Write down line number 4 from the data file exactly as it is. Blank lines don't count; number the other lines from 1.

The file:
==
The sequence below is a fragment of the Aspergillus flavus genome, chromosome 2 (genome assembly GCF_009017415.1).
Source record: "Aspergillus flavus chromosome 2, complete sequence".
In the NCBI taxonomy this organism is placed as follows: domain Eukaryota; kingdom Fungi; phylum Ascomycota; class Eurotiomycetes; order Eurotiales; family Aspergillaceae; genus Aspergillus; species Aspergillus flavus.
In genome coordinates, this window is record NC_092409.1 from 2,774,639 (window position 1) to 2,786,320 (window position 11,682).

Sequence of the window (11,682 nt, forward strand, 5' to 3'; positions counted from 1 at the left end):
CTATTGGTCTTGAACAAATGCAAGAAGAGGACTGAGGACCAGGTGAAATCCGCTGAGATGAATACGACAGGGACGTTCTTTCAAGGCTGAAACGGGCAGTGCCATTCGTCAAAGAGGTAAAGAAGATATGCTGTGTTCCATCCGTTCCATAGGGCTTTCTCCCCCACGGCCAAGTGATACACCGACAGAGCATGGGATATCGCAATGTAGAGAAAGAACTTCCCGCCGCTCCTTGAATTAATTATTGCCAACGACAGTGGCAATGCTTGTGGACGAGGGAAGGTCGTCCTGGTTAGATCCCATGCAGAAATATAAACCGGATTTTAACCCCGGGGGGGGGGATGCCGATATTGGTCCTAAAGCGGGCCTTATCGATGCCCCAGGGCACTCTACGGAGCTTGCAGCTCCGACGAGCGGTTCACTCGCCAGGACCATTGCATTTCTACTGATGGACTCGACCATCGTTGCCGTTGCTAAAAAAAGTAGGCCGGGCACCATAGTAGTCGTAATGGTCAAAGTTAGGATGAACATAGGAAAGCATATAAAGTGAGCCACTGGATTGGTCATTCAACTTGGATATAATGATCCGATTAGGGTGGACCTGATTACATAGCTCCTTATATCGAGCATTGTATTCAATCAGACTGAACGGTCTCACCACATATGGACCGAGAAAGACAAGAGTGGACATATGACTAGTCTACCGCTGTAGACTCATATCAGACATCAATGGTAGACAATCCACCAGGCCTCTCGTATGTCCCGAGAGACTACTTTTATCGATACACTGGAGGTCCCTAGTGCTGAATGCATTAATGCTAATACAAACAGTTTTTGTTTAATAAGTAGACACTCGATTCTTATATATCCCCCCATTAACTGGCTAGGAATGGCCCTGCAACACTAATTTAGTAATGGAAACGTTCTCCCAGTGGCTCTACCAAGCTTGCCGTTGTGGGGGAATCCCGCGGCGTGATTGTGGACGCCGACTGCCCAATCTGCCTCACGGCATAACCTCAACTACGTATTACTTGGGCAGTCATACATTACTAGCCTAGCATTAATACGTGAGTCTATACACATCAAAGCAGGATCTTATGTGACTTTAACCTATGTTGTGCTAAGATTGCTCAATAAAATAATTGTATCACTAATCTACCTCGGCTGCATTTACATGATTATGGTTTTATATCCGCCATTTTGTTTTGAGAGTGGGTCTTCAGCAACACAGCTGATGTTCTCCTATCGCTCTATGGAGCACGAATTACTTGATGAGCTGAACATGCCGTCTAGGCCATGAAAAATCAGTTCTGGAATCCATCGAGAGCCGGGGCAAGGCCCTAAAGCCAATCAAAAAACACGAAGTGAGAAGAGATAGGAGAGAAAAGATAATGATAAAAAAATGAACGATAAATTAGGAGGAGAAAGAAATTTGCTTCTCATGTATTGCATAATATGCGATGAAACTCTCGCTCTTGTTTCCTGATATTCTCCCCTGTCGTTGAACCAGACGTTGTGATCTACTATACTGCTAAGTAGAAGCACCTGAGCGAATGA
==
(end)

In genome coordinates, this window is record NC_092409.1 from 2,774,639 (window position 1) to 2,786,320 (window position 11,682).